A group of conservative U.S. senators has introduced a bill to restrict unions from forcing workers to join and pay dues as a condition of employment.
The move on Capitol Hill comes as several states consider what's known as "right-to-work" legislation -- proposals that have met stiff resistance. Indiana Republicans recently shelved their right-to-work bill after it sparked protests at the capital and after Democrats fled the state to block it, mimicking the tactic used by Wisconsin lawmakers holding up Gov. Scott Walker's anti-union proposal.
But GOP senators in Washington said national legislation is needed to stop the "strong-arm political tactics" they claim labor bosses are using to compel new employees into joining their ranks. They introduced the National Right to Work Act Tuesday.
"No American should be forced to join a union and pay dues to get a job in this country," Sen. Jim DeMint, R-S.C., said in a statement. "Many Americans are already struggling just to put food on the table, and they shouldn't have to fear losing their jobs or face discrimination if they don't want to join a union. Forced-unionism shields unions from member accountability and has a detrimental effect on the economy."
Opponents of right-to-work legislation say the proposals would lower pay and hurt workers.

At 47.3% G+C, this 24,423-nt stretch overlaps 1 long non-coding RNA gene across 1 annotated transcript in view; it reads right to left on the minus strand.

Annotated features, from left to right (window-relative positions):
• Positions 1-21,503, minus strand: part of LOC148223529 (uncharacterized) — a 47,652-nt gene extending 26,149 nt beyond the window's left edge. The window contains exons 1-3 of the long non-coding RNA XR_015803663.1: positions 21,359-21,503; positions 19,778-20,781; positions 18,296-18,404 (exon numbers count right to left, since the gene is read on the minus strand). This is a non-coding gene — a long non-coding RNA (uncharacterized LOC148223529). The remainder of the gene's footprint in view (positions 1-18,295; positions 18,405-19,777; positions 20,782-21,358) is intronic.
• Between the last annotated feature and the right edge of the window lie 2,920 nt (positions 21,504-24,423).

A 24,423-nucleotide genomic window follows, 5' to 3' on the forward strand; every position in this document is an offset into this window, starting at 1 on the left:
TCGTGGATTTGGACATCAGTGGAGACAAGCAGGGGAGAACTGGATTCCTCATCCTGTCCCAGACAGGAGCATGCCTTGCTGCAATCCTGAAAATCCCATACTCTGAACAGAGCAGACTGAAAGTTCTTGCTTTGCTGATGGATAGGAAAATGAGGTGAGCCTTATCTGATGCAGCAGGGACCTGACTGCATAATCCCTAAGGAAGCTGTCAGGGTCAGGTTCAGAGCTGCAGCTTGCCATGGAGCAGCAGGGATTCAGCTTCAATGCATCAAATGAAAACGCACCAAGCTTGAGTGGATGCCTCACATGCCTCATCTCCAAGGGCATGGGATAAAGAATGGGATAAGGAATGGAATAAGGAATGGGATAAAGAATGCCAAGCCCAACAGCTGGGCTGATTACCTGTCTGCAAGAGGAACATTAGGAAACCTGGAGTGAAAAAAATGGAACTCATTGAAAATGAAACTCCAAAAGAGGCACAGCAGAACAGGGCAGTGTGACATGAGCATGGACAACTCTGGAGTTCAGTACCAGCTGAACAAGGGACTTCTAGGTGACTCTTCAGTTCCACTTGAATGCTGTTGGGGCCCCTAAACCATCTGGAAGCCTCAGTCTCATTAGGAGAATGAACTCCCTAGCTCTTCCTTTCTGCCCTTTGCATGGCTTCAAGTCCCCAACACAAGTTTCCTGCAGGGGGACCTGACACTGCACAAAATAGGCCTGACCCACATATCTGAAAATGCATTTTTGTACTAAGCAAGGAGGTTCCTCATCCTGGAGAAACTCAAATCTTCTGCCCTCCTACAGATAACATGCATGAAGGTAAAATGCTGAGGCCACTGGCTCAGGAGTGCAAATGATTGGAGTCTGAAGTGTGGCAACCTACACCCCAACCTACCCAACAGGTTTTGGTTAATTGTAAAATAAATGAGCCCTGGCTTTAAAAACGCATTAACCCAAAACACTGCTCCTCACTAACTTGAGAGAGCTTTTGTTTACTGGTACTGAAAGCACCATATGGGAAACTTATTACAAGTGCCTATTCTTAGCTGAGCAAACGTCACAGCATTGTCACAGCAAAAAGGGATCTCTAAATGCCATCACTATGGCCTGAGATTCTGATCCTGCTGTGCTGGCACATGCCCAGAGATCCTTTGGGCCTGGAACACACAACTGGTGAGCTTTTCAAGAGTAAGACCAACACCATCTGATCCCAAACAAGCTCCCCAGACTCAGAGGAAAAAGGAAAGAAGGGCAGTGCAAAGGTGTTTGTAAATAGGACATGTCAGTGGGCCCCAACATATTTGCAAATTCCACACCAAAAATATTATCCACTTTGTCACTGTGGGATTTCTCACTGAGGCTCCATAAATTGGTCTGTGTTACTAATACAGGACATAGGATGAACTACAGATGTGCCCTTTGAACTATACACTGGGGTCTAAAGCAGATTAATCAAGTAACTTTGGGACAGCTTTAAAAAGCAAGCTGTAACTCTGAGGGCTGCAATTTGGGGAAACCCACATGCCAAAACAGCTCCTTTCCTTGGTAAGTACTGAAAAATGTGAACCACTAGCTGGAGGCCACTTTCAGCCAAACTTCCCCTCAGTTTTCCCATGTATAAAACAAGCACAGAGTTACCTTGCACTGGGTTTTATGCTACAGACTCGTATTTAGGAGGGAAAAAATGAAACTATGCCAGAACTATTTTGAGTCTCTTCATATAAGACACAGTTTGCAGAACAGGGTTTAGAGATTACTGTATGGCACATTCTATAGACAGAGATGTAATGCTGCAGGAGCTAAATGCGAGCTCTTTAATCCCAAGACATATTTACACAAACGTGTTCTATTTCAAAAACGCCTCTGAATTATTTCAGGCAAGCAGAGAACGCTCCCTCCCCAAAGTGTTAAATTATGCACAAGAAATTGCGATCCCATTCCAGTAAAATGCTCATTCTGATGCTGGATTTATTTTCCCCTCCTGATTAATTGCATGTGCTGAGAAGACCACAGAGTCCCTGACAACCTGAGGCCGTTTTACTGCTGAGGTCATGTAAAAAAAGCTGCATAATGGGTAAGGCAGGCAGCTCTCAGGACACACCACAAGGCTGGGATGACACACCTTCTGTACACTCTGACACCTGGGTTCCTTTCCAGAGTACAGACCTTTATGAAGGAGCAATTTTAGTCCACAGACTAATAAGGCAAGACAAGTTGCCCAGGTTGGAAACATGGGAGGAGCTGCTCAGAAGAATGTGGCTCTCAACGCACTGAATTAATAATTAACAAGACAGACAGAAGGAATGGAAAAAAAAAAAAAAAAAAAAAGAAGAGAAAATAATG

The American Federation of Government Employees, which represents federal workers, said in a statement Wednesday it would oppose the bill "in solidarity" with other unions, while noting it would not affect federal employees.
For years, the country has been split about 50-50 between states that allow employees to decide whether to join a union and states that allow unions to require membership. Most southern and central Midwestern states are right-to-work states, while the West Coast, New England and the northern Midwest comprise what critics call "forced-unionism" states.
Currently 22 states have right-to-work laws, according to the National Right to Work Legal Defense Foundation. Research by the National Conference of State Legislatures shows that several states in New England and in the northern Midwest are now considering right-to-work proposals.
Right-to-work advocates say states with those laws on the books are more conducive to economic growth.
DeMint was joined by seven other co-sponsors, including Sens. Tom Coburn, R-Okla.; Orrin Hatch, R-Utah; Mike Lee, R-Utah; Rand Paul, R-Ky.; James Risch, R-Idaho; Pat Toomey, R-Pa.; and David Vitter, R-La.